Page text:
Speed Improvement in Weightlifting

Improvement of different training qualities is the most intriguing part behind coaching (in my opinion).  I enjoy studying psychology behind training and motivation and technique and learning new movements but I truly enjoy analyzing the best way to improve various qualities at one time.  Such qualities might be: speed, strength, conditioning and skill.  It is important to analyze each quality, place a value upon each quality and the importance each modality has on the athlete’s success in their given sport.  


Everyone LOVES singling out qualities.  “Speed kills.” “Strength rules.” “Technique Rules Supremely Over Nearly Everyone (TRS-ONE).  Ok I made up the TRS-ONE.  Here is the ironic part.  These qualities all feed off one another.  Strength can improve speed, speed can improve strength, conditioning can improve technique, etc.  I specifically want to discuss speed.  Speed on the platform for an Olympic weightlifter, is considerably different when compared to speed development for an American football running back.  So, how would I improve speed in a weightlifter?


I like to improve speed by starting with the simplest movements and transitioning to the more difficult movements as each athlete ages in training.  This is mainly done because of the prior defense mechanisms made during adaptation to the simpler movements earlier in their career.  Below, I will provide three sections of speed movements that can improve a weightlifter and their ability to move heavy weights “fast.”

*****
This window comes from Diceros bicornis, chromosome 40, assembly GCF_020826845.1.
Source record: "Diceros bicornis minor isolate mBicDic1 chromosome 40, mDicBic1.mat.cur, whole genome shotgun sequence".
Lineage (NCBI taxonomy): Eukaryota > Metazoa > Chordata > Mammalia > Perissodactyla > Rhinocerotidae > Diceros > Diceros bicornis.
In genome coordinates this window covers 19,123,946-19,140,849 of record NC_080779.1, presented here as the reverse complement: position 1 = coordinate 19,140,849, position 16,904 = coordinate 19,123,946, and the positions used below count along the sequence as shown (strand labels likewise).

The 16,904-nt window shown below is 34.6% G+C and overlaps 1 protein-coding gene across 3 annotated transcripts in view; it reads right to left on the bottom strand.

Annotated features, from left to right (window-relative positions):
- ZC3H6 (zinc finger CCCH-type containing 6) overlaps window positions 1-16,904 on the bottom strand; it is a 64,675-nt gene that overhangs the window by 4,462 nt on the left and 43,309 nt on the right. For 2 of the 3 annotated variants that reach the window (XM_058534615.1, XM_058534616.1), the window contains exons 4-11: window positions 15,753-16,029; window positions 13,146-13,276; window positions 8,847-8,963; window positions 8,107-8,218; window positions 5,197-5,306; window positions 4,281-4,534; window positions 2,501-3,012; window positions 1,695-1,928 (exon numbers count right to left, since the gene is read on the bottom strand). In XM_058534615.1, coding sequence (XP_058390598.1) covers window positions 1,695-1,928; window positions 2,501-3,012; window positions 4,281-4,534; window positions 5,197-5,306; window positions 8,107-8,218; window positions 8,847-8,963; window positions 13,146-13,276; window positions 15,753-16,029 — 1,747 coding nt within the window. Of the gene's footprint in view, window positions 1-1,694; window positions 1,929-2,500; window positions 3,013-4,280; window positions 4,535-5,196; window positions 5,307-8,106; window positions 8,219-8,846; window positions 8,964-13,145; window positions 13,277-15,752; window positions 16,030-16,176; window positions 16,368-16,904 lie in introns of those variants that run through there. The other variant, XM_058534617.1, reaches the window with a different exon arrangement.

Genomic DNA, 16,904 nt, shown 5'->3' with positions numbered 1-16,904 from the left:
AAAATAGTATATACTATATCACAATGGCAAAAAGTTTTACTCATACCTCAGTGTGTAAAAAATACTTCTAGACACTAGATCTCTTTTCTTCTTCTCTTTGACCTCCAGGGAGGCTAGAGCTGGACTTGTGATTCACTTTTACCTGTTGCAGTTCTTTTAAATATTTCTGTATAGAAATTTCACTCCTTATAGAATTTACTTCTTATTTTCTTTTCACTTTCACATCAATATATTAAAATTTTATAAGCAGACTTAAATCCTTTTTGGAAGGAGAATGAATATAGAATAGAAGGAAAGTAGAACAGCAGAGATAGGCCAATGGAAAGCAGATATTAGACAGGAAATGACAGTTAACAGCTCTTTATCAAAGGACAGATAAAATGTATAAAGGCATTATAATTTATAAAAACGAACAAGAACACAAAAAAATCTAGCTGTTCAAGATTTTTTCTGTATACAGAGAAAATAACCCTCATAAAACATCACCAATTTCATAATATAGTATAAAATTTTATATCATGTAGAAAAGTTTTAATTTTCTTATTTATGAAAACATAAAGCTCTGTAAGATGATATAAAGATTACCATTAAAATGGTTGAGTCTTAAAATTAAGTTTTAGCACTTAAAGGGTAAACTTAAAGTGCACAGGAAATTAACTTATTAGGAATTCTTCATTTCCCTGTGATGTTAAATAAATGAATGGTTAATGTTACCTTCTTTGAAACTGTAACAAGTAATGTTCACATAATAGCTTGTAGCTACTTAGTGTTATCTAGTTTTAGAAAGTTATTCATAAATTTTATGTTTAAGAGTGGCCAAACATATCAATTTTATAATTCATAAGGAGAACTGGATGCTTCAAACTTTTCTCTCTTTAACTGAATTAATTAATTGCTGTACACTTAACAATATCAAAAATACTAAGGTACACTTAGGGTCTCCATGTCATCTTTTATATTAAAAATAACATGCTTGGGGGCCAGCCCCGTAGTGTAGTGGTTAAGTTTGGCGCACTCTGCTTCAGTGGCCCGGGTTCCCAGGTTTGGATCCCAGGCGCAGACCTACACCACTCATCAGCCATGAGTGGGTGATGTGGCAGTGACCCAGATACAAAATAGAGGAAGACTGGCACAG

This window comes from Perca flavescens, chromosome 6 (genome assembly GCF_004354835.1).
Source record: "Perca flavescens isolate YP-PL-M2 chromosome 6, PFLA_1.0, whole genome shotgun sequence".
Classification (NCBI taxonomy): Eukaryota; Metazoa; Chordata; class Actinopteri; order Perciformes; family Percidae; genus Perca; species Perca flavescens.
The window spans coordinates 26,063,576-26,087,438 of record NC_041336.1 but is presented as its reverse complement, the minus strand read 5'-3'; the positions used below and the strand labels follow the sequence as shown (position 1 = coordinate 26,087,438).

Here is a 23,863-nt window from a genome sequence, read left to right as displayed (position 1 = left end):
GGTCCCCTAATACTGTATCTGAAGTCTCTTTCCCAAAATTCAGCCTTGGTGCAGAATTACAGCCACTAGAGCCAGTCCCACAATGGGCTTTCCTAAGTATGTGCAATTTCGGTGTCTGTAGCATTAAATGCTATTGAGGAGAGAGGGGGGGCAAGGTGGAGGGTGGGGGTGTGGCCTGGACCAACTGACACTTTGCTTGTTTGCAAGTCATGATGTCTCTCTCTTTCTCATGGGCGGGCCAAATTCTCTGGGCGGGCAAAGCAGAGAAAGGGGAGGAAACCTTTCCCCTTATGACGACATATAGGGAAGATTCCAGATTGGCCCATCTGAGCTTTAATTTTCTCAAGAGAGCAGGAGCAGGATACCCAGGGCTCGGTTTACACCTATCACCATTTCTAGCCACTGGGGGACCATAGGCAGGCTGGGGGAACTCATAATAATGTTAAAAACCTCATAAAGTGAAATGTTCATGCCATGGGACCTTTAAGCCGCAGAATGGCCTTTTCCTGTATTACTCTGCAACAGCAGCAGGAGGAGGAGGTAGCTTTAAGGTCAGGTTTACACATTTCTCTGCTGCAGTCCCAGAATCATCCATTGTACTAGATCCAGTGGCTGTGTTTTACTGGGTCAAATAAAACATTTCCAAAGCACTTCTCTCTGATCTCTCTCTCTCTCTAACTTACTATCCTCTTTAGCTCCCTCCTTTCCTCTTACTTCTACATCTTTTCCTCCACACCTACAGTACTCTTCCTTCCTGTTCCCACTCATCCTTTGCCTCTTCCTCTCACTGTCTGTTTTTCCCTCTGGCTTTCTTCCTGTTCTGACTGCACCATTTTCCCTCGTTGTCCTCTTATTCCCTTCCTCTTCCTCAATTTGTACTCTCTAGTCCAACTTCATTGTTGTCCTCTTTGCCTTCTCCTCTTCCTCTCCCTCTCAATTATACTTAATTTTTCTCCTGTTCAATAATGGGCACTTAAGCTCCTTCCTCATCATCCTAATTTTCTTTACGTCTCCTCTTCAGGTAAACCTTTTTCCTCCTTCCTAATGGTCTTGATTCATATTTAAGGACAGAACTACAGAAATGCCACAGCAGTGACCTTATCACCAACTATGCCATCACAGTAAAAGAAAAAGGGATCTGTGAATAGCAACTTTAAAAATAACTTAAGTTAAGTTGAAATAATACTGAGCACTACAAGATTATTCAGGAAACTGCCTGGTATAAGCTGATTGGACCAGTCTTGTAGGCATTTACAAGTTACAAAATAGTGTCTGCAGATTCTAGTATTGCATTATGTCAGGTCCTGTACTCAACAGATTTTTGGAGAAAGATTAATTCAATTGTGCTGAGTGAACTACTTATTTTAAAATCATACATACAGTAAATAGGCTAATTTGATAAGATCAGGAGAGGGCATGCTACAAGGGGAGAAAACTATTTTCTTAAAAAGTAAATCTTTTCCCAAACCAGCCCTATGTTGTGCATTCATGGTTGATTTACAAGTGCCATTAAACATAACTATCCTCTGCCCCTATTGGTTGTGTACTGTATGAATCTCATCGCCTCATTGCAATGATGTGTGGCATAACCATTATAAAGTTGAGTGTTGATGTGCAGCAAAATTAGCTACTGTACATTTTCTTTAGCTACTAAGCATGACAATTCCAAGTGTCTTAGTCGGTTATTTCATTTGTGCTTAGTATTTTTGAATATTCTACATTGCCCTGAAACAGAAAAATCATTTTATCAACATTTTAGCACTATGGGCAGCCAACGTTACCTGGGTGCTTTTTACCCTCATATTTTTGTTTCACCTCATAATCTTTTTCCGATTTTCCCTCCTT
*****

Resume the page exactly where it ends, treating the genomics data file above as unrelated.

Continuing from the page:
Beginner:

Box Jumps, Bar Squat and Jumps, Bounds


Intermediate:

Hurdle Hops, Speed Squats, Power snatches, Back Squats moderate intensity (no grinding the lift)


Advanced:

Depth Jumps into hurdle hops, Weighted Squat and Jumps, Power Snatches without foot movement, banded squats, rapid rep snatches/snatch triples done at 70% (catch, pause in hole, drive up fast), close grip snatch


Notes:

As the athlete ages with training, it becomes a little more difficult to train speed UNLESS it is addressed properly.  By using these tools and placing them in their training plan properly, you can continue to develop speed past their advanced level.  Speed certainly improves technique as it can ensure that the athlete can enter a position faster than they previously could achieve.  It is also important that the coach educates them on “fast” movements and where they need to be fast.  By cueing the individual properly, it makes it much easier to make “speed” gains on the platform!

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